andba nd I ri. ..jN
96 Ex Cab 2:00irEle,: .IAr 1,'.me r_ ,, h.,. F 4..l ...l Y.: I b. 1.11 .. i L I : .







































W ork trucks Runs for the I..::I.I .[_, it.:ni *,b, l| >. --.. . -'--i---. .. .. i . ,, 1, m
..doori l I oA .. .. .


334-701 -'!, : -"r._ p )J
WANTEDroe ha cn IcBu oi[ p Bf,,I I I.- ,I,,,,,Ho',WO Iu I MI5Ik
K1 M B Ia7erm "85 fully I,,, .' "-.:,'d
GoodChevy 9110Z6tAU- ratio, ih 1a" r .. hI,
850 548 5719rims r NIL' -1 ,, i .. . .. ,I IR *






































new tires, AC, $2800 n9 I ll r, . , ,,,,,, ,,, .... . ,- . , , ... - n:L. I ; f ,
Toyota Corolla or SIRm ,,, ,000 .
Ford Probe stick Silveradon T.. L i r De ie R ,. i i. ..i u.. L. . . .
shift. 850-272-4243 hd, 4,%eA i. at- . I
Trucks-HeavyDu autotyrn" r,'. i ;r *'"-L'RI. %II R ,I'I u.. ."

















blacl.4up,2.2 eter,4cly., gion Riad ,,'r.r I ,,,' r .. i.h .Reul.. r i ,, .. 1 "1 i' ,,, i i -,I ,1 ,,, 1 . ... i. i :
opwill sell for parts tion in a$.I.r dn ~ 8?l-2llh-Sll3. In G r.l u... hi, l..i .. p i..i ,l h M 'I ih. i I i= i. "ii ML .= n - i I
'05 Chevy Silverado Kors. JK .r,.d .. .. . -.. .., ,,,.. ,.,,. ,
LT duramax diesel,c retail w I;s.,;"s, ,. .. .. ......I., '',] I,[
250O h d, 4x4, 170K m i. b luen r ,r.. l ... .. .. .. .. ...bo F.. .. '..' . , r,, B '., ,. ,,, i






































$17ent, 500.334.a 26-4967.b e .. ... ... ... .. .. .... Ni l1 .18 ...-.1... .... I I r.RF 2 e11 luH L HOME
$17,500. 334-726-4967 part.,i $li- .I .-,,,, "" DOGWOOD HEIGHTS SD in. .

LSod ext. cab. 4.8 eng. Sell f or 1...,,,, 1. ,
no power windows or Legal Adstio w a a b ]. .- I -, d, I
locks only 53K mi. a.r.a . Ir -1 I ,-,. h_-r' I ,l-,hnnu r1 I-r,l d i
$13,750. 334l-494-0460 ega.c .. NoticesP p 119, .900


















































,i,, .upon ....m.nr .. ", *l >h rijt, T... o,,u-. .-I.ii....i.. W M R^(,
S ADVERTISEMENT.,..1 ... A UST SEE c.r.
*n B I s, ,ht I: r: .LS... .... I 1. .....
," ,,-, IPIF ...r l ,1.1 .l... ..h ,,,h., ,4 I,', 1 ,, i







tell:850d-210-4166may'be atr.' ..- ... ,,r I... ., . ,w .:.:r' '
"I. of Sne Ld; rl .r 1 .a| -a..a, a..' m l -
City69 .a" e. .'L .. F .'. IINDIAN
srAvenue. nad'. Flimr- .t,, ,R FRONT ON ,ERRITS MILL POND I '' H ...t.. .,I.li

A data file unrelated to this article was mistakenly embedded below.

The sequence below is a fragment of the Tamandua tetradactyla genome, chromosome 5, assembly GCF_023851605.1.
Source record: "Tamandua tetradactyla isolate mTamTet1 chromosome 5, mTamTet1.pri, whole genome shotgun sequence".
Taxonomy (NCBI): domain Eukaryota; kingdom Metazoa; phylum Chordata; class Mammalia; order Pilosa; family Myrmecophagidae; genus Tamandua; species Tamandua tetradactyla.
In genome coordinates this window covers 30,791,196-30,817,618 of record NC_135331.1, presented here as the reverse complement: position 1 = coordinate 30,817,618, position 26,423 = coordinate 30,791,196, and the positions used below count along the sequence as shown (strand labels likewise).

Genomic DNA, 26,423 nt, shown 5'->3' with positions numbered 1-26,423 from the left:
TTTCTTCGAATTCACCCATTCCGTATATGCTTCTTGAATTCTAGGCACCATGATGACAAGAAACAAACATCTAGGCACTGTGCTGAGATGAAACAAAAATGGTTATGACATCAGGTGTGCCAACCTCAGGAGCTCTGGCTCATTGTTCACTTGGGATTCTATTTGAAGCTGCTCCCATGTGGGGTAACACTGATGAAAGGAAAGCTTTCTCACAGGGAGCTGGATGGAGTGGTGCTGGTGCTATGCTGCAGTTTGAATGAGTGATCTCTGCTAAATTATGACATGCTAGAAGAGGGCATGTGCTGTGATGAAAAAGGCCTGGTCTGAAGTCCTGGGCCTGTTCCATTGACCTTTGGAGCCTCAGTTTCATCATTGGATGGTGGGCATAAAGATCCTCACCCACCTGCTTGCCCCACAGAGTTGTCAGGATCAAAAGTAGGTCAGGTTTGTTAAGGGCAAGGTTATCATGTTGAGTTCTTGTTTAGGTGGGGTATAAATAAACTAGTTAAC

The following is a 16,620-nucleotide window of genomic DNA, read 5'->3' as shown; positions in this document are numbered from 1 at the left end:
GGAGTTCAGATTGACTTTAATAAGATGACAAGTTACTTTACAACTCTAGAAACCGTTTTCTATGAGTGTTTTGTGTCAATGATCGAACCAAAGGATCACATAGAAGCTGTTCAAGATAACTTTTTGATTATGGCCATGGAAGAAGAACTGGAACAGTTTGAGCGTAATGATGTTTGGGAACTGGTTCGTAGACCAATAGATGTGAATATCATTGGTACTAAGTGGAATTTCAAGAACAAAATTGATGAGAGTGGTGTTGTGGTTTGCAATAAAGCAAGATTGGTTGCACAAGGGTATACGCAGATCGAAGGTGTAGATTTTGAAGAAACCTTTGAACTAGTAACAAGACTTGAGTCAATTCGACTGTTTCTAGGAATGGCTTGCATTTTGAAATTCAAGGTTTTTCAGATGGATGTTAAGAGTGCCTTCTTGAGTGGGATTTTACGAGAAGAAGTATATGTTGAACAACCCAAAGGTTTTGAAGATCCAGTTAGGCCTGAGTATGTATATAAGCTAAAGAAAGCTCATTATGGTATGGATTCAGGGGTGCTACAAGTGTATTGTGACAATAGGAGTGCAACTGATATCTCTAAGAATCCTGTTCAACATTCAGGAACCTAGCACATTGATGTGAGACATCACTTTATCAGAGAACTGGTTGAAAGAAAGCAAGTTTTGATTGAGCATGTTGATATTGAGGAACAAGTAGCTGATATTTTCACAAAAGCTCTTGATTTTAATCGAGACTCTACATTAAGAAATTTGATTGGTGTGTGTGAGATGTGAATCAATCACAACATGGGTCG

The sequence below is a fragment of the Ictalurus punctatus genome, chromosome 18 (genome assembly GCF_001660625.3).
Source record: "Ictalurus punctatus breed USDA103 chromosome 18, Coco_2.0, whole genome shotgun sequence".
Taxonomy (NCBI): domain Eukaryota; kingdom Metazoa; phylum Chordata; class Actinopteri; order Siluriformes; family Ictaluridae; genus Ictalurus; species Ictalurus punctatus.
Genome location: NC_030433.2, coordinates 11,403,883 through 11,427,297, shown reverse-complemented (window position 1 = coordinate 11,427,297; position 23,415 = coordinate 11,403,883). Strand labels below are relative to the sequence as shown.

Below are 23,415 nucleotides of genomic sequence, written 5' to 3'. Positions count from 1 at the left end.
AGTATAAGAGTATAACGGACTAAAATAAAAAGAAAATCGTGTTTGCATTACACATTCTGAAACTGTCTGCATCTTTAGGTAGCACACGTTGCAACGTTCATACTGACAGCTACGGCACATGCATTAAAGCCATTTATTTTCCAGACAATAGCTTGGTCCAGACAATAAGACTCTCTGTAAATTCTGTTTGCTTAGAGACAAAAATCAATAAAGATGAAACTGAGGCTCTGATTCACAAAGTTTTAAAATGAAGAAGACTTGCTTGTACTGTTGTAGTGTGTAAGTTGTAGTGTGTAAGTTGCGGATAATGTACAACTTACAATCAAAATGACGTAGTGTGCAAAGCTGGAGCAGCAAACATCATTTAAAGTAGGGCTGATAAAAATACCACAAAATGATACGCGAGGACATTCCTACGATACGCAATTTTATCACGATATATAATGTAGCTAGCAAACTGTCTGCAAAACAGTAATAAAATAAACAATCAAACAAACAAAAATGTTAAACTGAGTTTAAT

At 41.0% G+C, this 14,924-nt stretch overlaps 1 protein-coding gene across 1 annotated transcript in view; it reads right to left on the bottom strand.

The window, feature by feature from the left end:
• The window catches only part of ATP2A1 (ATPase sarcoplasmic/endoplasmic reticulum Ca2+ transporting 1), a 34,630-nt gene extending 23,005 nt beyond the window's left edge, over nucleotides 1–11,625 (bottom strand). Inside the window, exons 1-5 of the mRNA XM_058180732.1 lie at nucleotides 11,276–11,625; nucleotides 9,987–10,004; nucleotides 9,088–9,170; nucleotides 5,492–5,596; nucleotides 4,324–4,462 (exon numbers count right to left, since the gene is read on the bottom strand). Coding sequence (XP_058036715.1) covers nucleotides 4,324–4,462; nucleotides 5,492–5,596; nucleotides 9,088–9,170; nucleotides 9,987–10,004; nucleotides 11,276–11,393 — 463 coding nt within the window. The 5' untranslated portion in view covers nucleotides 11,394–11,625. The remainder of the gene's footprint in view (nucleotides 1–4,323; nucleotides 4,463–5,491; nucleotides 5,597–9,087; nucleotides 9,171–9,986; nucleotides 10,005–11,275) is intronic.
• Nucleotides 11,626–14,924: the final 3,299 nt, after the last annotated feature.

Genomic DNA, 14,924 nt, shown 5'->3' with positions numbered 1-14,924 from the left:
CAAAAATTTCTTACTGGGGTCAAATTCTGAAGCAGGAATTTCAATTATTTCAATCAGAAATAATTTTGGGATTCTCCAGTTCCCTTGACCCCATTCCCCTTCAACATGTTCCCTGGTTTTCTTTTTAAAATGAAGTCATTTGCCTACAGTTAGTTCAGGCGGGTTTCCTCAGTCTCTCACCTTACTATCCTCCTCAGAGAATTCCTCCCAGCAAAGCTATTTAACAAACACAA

DulyDiesel, Great Decemt. r 'ST. 11., .....2)1'''M . ......u u..


Chevy.'91.Cherokee shall r, or-- i 1pI .,L.N.. NI. ...."
pickup, lift gate forming ':I-, ,,f.r,.,d ..r
$1500 850-352-4724 grubbing. :.: ,rI L .i "740534 $2 "i00."" C L ORJM I.N,-

to, 20" chromerisL TIrr 1i- r r I, LOTSI

western Tn, L"T.. ,' .It-I.Rh-i .(111 I1' 1,1i. -- '" ,.ii .
updyT gion Road.d rt. ,n r Smith.Rel" I'rr- F NT 'MT I O Dl', .'..

$800 334-689-9183with tie .I,,r- .Parr,.-i -. "UL

ly, 135K greaa c on or t D emicTc' '.nI i' I- ,I,'. . .... ., h ,,., ,, l,
4 wheel; ext., cab, sTwnl Si'- .r d,! rC..i, 1"J11' _
a uto $ 1 2,5 0 0 6 4 6 t h efo r i n : d- r ri n D.a r .... ... .. . ." e r..h.rq...i.. ..i.... ..... 2 n t Q i. Oalt
ri, ,,, ... '',, -i, ] Ih HI, t L,"i~i i D5tS52b 49 PRF I \[144.I:I L ,

and9re .N:,r d. e-.n .T ,,. ,,1 ,


k 7hwy. ml. Like new. general ,m ." .,
New rhino liner wr4=and c.-n r-m.i .. . - -j t. .

blk leatherinterior. r------LI-- -- --- ,, IN THE COUNTR,'ON A AUTIFUL, "...
Svd by dealer. Da v H.PID n1, in. ... FISHING LS'E I il, Lfl,,'',,, r i,,,l,,., '-'..--..... .. .

(850)960-3922 Attn: Mari _, argar\e t I-;

wqua -cab, SLT, h34k 4428, ai j:rfict _-,,] I ,, ,la hi..tn ,, -c-ii, a' I --' a.61, yAci"
power, Exc $13,800. B41- Toxn ,,-, ,:i 840-.... .
the Fl (,:,r-t.30 .10r. d-hE,-rPC llP0 Vra i- Or l,, .itu u i. F1i -v i
r..u ponr i a, mer! ;4 F, T'. C.:n. H -ii-RFI.L\ 'BILrII_) ,
amount $......... ..... ....-..................299.9.
1 .. ..' '.- ..e.